Dive into the archives.
- Domus 03.03: Elizabeth Diller
[Photo: Iwan Baan]
For the third installment in my series of conversations with women in architecture, I spoke with Elizabeth Diller, the co-founder of Diller Scofido + Renfro, a multidisciplinary studio based in New York. Equal parts artist, architect, and academic, Diller has produced a body of work that resists easy classification. For more than twenty years, she, together with her partner Ricardo Scofidio, has engaged in a series of ongoing spatial experiments, played out in buildings, theatres, galleries, books, boardrooms, and class rooms. We talked about this varied output, smart and dumb technology, and New York’s testosterone-fueled architecture.
In this series we’re trying to better understand female architects’ work by discussing the personal experiences and interests that inspire it. If you don’t mind, I’d like to begin by talking a bit about your personal history. I know that you were born and spent your early years in Poland before moving with your family to America. I’m curious to know how you feel your time in Poland and immigrant experience in the US has affected your perspective on art and architecture.
I don’t actually think of myself as Polish. My parents raised me as a European Jew. My family was victimized by the Holocaust and, in their minds, Poland was as culpable as Germany, and so the Polish part of my background was never emphasized in my household, even though it’s my native language. But I feel, perhaps, more European than American and that is probably because of how my parents raised me. I came [to America] when I was between five and six and I didn’t learn to read English until much later, so I kind of absorbed everything.
There were some circumstances around the immigration that were part of my early formation and that I am sure have made a lasting influence and changed my outlook on things, but I can’t exactly grasp what it is. [Laughs] It’s just that I don’t really feel like I’m part of any world, but part of all worlds. It’s good and bad. But the reading thing was definitely an issue. I think I was a little bit slow in picking up my cultural surroundings.
After your family moved, did you find yourself within a community of other expatriated European Jews?
Yes, my upbringing wasn’t religious at all, but there was a community of Europeans that my parents were a part of and if anything the social life was concentrated around other European families. That was very much part of the formation, but pretty soon after that I became a rebel. In my teenage years I just made my own context.
- AI WEIWEI Freedom Mix
Last week on Facebook I asked my friends to dedicate songs to the jailed artist/activist Ai Weiwei. Many responded and the songs they posted expressed a mix of outrage, reassurance, appreciation, anger, and empathy. I promised I’d make a mix out them to keep the word alive. Here it is…
Expensive Jewelry – FREE AI WEIWEI
right-click + ‘save link as’ (mac) / ‘save target as’ (windows)
*If you have any trouble downloading from the link about try THIS LINK.
Ralph Fortune, Lok Jansen, Marieke Rietbergen, Mietze Beej, Jochem Ruijgrok, Jeroen Koolhaas, Afaina de Jong, Damon Johnson, Bea Galilee, Reineke Otten, An Xiao Mina, Adrian Jevicki, Allister Slingenberg, Joshua Ellison, Farida Sedoc, Samir Bantal, Daniel Perlin, Uniek Mager, Nancy Krahe, James McGetrick, Mavis McGetrick…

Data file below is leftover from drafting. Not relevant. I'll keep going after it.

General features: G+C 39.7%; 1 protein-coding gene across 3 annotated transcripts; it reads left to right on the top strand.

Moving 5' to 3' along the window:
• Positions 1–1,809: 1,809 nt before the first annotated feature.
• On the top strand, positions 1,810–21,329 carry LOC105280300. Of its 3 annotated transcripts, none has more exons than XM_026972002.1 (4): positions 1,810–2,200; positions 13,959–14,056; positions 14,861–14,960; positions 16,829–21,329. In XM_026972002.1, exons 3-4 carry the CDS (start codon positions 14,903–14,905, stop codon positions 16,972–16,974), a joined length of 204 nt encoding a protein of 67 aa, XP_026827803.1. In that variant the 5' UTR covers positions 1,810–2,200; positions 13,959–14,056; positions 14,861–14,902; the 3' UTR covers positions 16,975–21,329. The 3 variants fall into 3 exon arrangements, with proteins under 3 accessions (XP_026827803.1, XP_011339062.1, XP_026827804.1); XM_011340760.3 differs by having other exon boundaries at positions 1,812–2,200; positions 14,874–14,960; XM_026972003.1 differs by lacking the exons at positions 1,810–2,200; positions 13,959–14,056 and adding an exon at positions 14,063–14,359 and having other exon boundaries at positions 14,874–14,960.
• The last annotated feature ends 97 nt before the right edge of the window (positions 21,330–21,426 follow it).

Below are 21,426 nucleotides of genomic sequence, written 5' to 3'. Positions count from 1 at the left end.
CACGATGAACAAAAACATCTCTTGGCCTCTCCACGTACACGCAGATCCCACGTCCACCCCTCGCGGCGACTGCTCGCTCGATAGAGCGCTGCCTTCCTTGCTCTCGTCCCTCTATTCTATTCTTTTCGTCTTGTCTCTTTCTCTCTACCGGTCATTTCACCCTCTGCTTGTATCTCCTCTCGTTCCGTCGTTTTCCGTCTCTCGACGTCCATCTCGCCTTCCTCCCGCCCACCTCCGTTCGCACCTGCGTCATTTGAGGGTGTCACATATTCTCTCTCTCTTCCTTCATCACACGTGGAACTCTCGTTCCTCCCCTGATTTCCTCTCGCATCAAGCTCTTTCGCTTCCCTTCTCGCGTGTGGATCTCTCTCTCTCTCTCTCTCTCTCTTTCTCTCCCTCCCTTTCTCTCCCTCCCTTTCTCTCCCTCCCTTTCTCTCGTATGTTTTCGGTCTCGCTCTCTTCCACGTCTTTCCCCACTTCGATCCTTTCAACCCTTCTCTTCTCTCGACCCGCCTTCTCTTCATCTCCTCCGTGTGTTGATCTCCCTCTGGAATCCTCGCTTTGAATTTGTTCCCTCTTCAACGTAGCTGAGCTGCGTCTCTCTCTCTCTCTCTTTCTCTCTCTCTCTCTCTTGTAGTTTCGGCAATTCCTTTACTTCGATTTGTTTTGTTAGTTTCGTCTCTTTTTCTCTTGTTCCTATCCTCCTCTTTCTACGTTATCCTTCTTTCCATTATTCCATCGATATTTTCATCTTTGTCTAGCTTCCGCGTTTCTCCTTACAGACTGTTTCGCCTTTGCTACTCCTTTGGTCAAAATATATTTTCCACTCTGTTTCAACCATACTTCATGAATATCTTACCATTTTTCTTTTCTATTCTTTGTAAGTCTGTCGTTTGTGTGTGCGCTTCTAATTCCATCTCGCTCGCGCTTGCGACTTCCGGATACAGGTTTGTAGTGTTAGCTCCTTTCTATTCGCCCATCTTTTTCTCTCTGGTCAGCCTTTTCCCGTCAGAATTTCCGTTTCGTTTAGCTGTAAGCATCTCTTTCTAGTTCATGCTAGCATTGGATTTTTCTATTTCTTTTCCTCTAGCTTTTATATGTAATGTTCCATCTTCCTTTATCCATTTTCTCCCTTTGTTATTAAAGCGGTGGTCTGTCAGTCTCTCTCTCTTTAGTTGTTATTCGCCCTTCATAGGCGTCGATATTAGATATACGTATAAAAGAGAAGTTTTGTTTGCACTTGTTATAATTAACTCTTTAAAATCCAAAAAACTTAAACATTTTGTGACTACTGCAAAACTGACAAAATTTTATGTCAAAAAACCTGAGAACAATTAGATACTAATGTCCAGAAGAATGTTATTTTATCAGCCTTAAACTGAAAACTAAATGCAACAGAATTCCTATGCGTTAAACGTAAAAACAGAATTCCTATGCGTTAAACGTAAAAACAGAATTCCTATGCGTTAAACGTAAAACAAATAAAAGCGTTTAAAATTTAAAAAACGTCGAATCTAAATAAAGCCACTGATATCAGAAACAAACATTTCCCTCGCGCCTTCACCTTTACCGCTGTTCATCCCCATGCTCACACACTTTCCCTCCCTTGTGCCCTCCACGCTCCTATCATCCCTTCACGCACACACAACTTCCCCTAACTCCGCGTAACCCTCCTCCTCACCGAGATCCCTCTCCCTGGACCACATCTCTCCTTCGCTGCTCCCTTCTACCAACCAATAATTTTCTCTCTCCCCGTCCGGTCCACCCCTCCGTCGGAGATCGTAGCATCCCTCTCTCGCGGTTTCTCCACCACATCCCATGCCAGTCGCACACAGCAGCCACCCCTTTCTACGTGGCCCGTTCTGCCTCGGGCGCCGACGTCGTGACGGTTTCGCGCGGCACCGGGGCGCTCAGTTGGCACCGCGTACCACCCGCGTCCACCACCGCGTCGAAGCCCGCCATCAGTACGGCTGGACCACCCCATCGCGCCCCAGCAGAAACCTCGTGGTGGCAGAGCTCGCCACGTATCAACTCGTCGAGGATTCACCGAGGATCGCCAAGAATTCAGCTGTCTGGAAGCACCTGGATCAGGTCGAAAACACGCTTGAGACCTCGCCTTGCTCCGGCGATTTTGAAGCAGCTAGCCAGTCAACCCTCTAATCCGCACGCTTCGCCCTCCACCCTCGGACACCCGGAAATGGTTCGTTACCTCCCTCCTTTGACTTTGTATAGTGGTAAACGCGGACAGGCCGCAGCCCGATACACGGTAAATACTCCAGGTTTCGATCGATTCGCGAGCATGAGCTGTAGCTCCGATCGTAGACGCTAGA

Friends and enemies intro – Malcolm X
Truth and rights – Johnny Osbourne
Liberation – Outkast, Ceelo, Erykah Badu, Big Rube
Get up stand up – Bob Marley and the Wailers
54-46 was my number – Toots and the Maytals
San Quentin – Johnny Cash
Freedom – Richie Havens
The revolution will not be televised – Gill Scott Heron
Unknown soldier 1&2 – Fela Kuti
Sonny’s lettah – Linton Kwesi Johnson
None of us are free – Solomon Burke
Doctor’s darling version – Seeed
Korruption – Junior Kelly
Blood money – Pablo Moses
Time has come today – The Chambers Brothers
For the history and latest developments, check freeaiweiwei.org
- FREE AI WEIWEI
On Sunday April 3 my friend and collaborator Ai Weiwei was seized by Beijing police. He has not been seen or heard from since. Weiwei is a brilliant artist, curious thinker, adventurous eater, and courageous defender of freedom of expression. His arrest, which has not been explained or even acknowledgedby the authorities, violates the basic human rights promised him by The Constitutionof the People’s Republic of China. Due to the restricted nature of Chinese media, it is unlikely that many of Weiwei’s fellow citizens will ever hear of his mistreatment. Since his arrest, his name has been stricken from domestic search engines and blogging platforms.
Weiwei is just the most recent and most prominent subject of a Jasmine-infused crackdown on free expression in the which the government has “criminally detained 26 [now 27] individuals, disappeared more than 30, and put more than 200 under soft detention,” according to a report by Chinese Human Rights Defenders.
External pressure is now being applied by foreign ministries and supporters in the cultural world. If your government hasn’t yet spoken up, please contact your local politicians and media and alert them. And please sign the petition currently active on Twitter, a platform near and dear to Weiwei’s heart.